Church and State:
A Salute to the Supremes

By Michelle Mairesse

      The good folks of Santa Fe, Texas are mostly Baptists, and they probably haven't given much thought to the history embodied in their town's name. Santa Fe means "Holy Faith" in the tongue of the Spaniards who founded and dedicated the city in honor of their Catholic majesties back in Spain. Because they believed theirs was the true faith, the conquering Spaniards systematically extirpated Native American religions, sometimes hurrying the process by "baptizing" local deities and returning them to the natives in another guise. (The dark Virgin of Guadalupe, for example, was originally a Mexican goddess.)

     In the nineteenth century, the mostly Protestant Yankees annexed what is now Texas and superimposed yet another culture and another religion on Santa Fe. In time, the dominant language became American English and the dominant religion became southern Baptist and football.

     In 1999, with the concurrence of the school board, which passed out Gideon Bibles and allowed students to deliver prayers at graduations and other school-sponsored events, Santa Fe high school students elected a Baptist minister's daughter to deliver the invocation "in the name of Jesus" over a loudspeaker before each home game. Two parents, one Catholic, one Mormon, repeatedly sued the school board for promoting religion in the public schools and violating the constitutional separation of religions and state. Their suit eventually reached the United States Supreme Court, which ruled 6-3 in their favor on June 19, 2000.

     To avoid the bloody religious conflicts of Europe, the founders banned all state sponsorship of religion. In short, the constitution enjoins strict religious neutrality on the government. The governments of Yugoslavia, Iran, Afghanistan, India, Pakistan, Israel, Egypt, etc., etc. would greatly benefit from such a clear-cut distinction between the state and religion.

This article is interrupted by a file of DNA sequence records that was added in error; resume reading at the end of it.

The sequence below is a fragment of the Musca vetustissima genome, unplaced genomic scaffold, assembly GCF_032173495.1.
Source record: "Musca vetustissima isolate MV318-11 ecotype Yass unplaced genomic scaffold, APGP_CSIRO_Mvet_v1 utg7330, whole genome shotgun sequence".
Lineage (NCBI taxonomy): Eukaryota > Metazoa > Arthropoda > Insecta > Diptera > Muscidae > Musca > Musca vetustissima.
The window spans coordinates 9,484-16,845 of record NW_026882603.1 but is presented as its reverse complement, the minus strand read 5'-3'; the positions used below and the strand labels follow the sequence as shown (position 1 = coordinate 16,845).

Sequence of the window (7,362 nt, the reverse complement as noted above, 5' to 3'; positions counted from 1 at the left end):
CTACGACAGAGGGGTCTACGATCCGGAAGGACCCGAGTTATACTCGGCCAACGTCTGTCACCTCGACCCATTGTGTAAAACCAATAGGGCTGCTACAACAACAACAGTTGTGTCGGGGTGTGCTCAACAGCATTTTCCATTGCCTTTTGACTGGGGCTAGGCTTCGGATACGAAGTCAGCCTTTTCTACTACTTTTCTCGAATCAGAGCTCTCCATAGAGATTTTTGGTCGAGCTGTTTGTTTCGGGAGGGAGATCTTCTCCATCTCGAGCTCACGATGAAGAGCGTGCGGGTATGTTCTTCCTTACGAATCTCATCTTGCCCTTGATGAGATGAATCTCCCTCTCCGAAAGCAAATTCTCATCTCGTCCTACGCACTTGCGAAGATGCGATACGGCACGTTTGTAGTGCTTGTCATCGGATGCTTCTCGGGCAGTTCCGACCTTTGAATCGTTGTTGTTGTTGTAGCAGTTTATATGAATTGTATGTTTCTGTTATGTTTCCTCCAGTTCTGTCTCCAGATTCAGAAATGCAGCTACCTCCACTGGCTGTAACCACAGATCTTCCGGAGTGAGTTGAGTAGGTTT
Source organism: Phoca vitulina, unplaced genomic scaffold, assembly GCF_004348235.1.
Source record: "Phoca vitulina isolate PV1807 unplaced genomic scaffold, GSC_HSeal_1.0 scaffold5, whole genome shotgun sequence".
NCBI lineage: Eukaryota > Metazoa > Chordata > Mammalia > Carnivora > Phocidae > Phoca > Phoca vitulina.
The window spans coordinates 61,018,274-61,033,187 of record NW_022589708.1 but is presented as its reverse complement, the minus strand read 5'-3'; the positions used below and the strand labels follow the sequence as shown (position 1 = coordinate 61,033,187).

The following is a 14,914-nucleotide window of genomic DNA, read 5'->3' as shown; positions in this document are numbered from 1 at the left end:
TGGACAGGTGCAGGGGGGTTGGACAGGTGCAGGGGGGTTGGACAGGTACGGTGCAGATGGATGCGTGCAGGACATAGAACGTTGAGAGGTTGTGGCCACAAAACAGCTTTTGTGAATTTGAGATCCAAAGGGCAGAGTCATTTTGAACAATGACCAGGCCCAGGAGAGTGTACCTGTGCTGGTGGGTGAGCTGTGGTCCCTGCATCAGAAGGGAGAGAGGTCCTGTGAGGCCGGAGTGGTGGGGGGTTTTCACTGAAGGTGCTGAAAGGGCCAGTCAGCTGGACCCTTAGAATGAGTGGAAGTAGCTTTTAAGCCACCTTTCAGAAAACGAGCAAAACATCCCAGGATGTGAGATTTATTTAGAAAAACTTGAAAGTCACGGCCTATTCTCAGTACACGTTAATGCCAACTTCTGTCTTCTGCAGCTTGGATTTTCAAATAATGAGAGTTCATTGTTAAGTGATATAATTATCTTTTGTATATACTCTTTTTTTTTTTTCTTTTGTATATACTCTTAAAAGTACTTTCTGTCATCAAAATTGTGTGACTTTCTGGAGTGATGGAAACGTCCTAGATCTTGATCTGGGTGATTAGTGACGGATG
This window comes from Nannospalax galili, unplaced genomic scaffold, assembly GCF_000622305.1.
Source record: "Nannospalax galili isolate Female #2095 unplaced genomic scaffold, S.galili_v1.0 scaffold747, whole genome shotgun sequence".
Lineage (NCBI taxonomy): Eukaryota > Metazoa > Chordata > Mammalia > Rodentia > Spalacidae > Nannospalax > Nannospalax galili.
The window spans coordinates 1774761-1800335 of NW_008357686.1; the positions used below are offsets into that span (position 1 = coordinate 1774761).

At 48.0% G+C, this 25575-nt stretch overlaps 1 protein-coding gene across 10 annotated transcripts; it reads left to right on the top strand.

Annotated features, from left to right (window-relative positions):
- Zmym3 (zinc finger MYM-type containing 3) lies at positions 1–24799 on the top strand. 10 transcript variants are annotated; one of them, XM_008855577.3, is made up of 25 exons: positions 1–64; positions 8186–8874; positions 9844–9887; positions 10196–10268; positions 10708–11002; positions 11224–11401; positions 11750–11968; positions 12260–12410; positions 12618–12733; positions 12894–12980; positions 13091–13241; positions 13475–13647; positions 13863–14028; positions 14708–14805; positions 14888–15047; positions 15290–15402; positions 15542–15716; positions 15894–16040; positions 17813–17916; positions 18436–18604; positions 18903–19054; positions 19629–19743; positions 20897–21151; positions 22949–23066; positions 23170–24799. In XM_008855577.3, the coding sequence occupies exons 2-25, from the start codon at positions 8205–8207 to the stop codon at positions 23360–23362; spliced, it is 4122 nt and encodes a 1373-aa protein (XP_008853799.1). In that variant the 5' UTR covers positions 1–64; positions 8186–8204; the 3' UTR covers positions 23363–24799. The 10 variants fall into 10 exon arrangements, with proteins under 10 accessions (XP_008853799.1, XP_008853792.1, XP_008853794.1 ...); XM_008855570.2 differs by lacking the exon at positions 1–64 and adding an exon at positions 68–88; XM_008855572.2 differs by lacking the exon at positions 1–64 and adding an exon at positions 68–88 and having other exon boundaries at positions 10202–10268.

Unfortunately, in the Santa Fe school board case, the three dissenting justices were all too willing to slide on the slippery slope. Chief Justice Rehnquist declared that the government need not be completely neutral towards religion. Predictably, Thomas and Scalia agreed with him. Clearly, these guys need a refresher course in constitutional law. In 1987, it was Rehnquist and Scalia who dissented from the majority opinion that the Louisiana legislature could not force the schools to give equal time to teaching evolution and "creation science." In Louisiana, what "creation science" boils down to is the mythical creation story in Genesis. Did the legislators also envision that Louisiana schools give equal time to the myriad creation stories extant among Native Americans, Hindus, Buddhists, and Scientologists?

     The advocates of prayer, Bible-reading, and posting the ten commandments in the schools just don't get it. Twenty-first century America is what Whitman called it in the nineteenth century--a nation of nations. Americans of German-immigrant descent are the largest ethnic group in the country, but their days of numeric dominance are numbered. If the projected population increase in California holds up, citizens of Hispanic descent will soon be the majority in the state, as they already are in San Antonio, Texas. Does that mean Roman Catholicism will become the majority religion? Not necessarily, for evangelistic Christianity is making converts among Latinos throughout the Americas.

     One thing is certain: As the population profile changes, the religious affiliation profile changes. At the present time, there are more Muslims than Episcopalians in the United States. In Alaska, Inuit shamans bless the hunt and conduct healing ceremonies. Witches covens assemble in designated power places. Some Haitian, Filipino, and Vietnamese polytheists sacrifice chickens on their altars. Buddhist and Muslim temples are going up all over the country. Hawaiian shamans violate state laws if they inflict their "death curse" on fellow citizens. The Native American Church, claiming 250,000 members, uses a court-sanctioned cactus psychedelic in its ceremonies. There is a statue and shrine to the ancient Egyptian goddess Sekhmet near Las Vegas.

     We may not like some of these manifestations of the religious impulse, but state toleration of religious diversity has historically proven to be the best policy. The founders, imbued with the political and philosophical concepts of the European Enlightenment, knew this truth and acted on it.

     Thanks, Supremes. Six of you, anyway.